Principal Investigator

David Chatenet obtained his master's degree (M. Sc. Molecular chemistry and physico-chemistry, 2000, University Henri Poincaré, Nancy, France) and a doctoral thesis in Medicinal chemistry and neuroscience with Hubert Vaudry at the University of Rouen (INSERM U413, 2005).

After completing a pharmacochemistry postdoctoral fellowship in the Clayton Foundation Laboratories for Peptide Biology at the Salk Institute (with Jean Rivier, 2005-2008), he joined the faculty at INRS Institut Armand-Frappier in 2008 as a research associate. Since 2012, he is an assistant professor at INRS Institut Armand-Frappier.

"Hope lies in dreams, in imagination, and in the courage of those who dare to make dreams into reality"

Jonas Salk (1914-1995)

1. Cellular and Molecular Pharmacology of the urotensinergic system.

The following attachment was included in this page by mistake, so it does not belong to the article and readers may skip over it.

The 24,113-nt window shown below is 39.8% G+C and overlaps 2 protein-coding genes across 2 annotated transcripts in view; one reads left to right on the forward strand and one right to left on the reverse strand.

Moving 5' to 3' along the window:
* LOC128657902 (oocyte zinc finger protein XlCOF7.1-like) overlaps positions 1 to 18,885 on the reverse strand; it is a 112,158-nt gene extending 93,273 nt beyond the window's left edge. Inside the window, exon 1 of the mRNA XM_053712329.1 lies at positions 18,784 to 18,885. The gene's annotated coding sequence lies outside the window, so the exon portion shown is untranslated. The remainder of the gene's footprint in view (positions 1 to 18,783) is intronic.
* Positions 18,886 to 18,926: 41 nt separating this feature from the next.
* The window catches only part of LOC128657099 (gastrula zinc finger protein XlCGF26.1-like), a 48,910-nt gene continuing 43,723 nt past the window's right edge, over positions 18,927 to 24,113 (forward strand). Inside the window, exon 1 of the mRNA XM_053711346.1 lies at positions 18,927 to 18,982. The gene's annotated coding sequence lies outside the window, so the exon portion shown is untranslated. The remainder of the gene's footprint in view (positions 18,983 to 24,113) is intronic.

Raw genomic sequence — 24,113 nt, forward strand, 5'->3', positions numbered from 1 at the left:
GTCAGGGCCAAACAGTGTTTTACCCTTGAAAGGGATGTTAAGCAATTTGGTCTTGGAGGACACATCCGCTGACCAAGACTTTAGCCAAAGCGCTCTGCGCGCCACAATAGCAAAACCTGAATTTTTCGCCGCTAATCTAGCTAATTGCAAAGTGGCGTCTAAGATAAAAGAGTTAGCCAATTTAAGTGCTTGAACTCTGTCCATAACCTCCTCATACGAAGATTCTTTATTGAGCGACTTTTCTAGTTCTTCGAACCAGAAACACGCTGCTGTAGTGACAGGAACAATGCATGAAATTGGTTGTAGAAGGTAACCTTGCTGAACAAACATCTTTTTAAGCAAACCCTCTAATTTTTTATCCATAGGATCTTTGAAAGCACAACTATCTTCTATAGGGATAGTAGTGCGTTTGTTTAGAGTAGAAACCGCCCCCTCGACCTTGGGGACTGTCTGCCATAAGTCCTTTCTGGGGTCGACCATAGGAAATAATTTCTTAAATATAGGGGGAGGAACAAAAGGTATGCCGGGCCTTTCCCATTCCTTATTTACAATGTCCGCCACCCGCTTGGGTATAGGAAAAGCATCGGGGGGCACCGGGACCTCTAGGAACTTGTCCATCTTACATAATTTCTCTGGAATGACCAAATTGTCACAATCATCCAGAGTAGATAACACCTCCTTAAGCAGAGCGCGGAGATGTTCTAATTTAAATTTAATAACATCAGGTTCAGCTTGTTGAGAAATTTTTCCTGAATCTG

Despite successes, cardiovascular diseases (CVDs) continue to impose enormous health (around 20 million deaths per year) and financial burdens (almost 300 billion dollars per year) worldwide. While numerous G protein-coupled receptors (GPCR) are involved in the regulation of cardiac functions, only a few, including the β-adrenergic and the angiotensin II receptors, have been targeted for therapeutic intervention. Current marketed GPCR drugs are broadly classified as either agonists or antagonists. However, GPCRs couple to a multitude of intracellular signaling pathways beyond classical G-protein signals, and these signals can be independently activated by biased ligands to vastly expand the potential for new drugs. By selectively engaging only a subset of a receptor's potential intracellular partners, biased ligands or allosteric modulators may deliver more precise therapeutic benefit with fewer side effects than current GPCR-targeted drugs. For instance, TRV120027, a biased ligand for angiotensin II receptor type 1, which prevented G protein-dependent signaling, but fostered β-arrestin signaling, showed cardioprotective functions by preserving cardiac inotropic functions, while decreasing systemic vascular resistance. The urotensinergic system, by inducing similar G protein-mediated intracellular events, is now recognized as an important player in the development of atherosclerosis and pulmonary arterial hypertension (PAH), two diseases for which no cure exist. The unique nature of the urotensinergic system, composed of two endogenous peptides and one G protein-coupled receptor (UT), identifies UT as a key target for the treatment/management of CVD including atherosclerosis. Interestingly, it was observed that UII and URP exerted common but also divergent physiological actions through the recruitment of specific subsets of secondary messengers. This phenomenon, which is in accordance with the notion of functional selectivity, is dependent on the ligand-induced UT conformation. We therefore hypothesize that a better understanding of the molecular mechanism involved in UII and/or URP-associated UT activation could provide a new view of UT pharmacology in healthy and disease states. Such new knowledge could also implement the discovery of new and innovative peptide-based compounds that can control/modulate in a specific, temporal and pathway-oriented manner UT-associated signaling. Hence, our research program, focused on the urotensinergic system, aims at (1) understanding the mechanisms underlying the cellular events involved in UII and URP functional selectivity and (2) providing innovative new synthetic entities, i.e. biased agonists and allosteric modulators, for the fine-tuned control of UT functions.